This would mean Nunes is now involved in investigating activity he had a hand in himself. Nunes, however, denies all of Bondy’s allegations. But he’s suing not Bondy or Parnas for making these allegations; he’s suing CNN for reporting on them.

Here’s how the introduction to Nunes’ lawsuit against CNN opens:

CNN is the mother of fake news. It is the least trusted name. CNN is eroding the fabric of America, proselytizing, sowing distrust and disharmony. It must be held accountable.

That’s a good indication of the tenor and substance of Nunes’ entire lawsuit, which tries to make up for its lack of legal substance with bombastic culture-war rhetoric and partisan mudslinging.

The meat of Nunes’ claim is the he never went to Vienna during the time period in question and has never met or talked to Shokin. But in order to turn this into a libel suit against CNN, he has to do more than simply show that such claims are false; Nunes must also prove that CNN acted with recklessness and intent to spread false claims as fact.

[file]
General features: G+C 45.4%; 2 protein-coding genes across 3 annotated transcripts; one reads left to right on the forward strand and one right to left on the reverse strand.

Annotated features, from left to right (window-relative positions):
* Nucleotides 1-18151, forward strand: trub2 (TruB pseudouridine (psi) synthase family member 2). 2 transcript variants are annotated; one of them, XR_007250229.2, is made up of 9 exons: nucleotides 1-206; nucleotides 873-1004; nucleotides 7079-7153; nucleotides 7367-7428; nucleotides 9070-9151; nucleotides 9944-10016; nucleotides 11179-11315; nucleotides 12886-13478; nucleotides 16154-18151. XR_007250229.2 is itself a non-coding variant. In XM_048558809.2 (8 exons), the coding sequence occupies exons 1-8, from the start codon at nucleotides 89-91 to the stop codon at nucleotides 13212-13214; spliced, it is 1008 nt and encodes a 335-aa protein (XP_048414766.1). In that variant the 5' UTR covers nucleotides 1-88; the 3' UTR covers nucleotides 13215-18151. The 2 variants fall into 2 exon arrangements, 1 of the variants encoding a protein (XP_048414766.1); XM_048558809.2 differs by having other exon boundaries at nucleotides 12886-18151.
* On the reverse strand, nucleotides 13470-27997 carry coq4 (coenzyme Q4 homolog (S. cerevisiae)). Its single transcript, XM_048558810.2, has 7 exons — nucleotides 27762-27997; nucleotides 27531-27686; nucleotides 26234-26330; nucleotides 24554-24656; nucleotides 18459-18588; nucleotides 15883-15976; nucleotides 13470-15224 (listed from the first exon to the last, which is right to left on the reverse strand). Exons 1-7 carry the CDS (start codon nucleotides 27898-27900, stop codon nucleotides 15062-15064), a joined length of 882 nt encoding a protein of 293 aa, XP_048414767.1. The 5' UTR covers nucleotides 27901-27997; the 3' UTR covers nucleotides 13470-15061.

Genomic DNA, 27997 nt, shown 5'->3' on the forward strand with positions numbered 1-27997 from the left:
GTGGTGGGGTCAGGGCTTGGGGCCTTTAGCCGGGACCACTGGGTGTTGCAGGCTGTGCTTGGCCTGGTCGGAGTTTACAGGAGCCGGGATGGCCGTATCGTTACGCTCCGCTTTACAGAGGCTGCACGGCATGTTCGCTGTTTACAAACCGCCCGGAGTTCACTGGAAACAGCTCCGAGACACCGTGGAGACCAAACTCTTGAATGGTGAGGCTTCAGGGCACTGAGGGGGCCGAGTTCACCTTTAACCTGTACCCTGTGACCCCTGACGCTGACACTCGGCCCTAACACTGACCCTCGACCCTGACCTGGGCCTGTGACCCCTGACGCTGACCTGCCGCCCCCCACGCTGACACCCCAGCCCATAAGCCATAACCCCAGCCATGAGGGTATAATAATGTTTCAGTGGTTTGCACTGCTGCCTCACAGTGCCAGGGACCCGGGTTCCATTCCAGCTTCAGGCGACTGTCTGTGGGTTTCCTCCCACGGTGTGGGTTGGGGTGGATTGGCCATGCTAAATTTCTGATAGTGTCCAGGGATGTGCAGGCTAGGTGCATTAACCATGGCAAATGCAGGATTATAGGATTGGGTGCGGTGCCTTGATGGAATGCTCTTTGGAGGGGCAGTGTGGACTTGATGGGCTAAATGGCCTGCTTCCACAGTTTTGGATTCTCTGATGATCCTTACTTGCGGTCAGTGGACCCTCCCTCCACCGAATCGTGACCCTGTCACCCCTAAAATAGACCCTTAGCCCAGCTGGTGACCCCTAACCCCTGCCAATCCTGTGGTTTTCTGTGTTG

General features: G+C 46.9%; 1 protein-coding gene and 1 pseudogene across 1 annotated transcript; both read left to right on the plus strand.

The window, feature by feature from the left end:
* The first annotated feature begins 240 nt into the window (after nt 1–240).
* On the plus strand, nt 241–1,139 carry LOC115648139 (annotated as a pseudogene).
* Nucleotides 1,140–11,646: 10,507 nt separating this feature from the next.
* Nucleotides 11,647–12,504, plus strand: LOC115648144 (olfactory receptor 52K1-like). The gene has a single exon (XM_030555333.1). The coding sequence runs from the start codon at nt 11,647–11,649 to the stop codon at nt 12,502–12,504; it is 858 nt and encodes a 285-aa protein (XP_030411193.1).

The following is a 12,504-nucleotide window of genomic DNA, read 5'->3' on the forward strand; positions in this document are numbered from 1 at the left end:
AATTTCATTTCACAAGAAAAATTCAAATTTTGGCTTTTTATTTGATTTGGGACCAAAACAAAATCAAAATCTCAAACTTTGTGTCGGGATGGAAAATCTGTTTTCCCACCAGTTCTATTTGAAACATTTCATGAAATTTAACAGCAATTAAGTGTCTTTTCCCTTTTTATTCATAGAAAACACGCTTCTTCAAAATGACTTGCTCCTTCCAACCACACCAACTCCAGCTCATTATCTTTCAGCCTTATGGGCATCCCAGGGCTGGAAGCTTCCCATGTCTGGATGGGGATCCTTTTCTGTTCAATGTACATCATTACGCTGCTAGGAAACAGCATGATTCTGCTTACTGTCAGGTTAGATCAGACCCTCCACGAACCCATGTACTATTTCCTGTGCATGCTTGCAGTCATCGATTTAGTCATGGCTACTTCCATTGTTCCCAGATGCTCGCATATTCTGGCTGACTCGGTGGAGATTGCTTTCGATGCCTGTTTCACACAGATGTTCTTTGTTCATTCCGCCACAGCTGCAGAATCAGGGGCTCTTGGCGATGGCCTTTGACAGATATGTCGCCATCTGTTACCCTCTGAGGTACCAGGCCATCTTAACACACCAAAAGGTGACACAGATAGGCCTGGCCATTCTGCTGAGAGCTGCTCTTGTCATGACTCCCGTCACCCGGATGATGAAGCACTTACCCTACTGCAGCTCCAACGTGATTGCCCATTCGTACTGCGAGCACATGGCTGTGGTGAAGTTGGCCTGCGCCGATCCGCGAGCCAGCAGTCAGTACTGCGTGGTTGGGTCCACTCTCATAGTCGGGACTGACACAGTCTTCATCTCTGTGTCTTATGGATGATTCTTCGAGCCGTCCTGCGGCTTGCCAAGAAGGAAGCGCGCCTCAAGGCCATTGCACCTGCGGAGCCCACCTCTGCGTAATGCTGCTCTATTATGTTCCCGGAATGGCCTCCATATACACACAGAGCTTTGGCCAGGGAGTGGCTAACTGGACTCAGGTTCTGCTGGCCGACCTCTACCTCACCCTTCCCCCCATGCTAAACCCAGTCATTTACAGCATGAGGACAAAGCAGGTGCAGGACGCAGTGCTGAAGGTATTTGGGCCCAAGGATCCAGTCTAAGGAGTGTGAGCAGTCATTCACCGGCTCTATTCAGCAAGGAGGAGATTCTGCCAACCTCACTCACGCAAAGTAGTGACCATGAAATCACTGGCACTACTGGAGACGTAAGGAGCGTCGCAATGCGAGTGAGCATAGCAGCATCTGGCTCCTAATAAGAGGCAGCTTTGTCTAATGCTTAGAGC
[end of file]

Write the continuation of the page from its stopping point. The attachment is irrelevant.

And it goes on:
Parnas’ claims about Nunes may well turn out to be falsehoods. But showing that CNN deliberately disseminated them in a malicious and intentionally misleading manner is another story. Look at the article’s very title, to start with: “Giuliani associate willing to tell Congress Nunes met with ex-Ukrainian official to get dirt on Biden.” The story is presented from the start as Shokin’s version of events, not something CNN has dug up and deeply reported on its own.

The article opens by stating that “a lawyer for an indicted associate of Rudy Giuliani told CNN that his client is willing to tell Congress about meetings the top Republican on the House Intelligence Committee had in Vienna last year with a former Ukrainian prosecutor to discuss digging up dirt on Joe Biden.”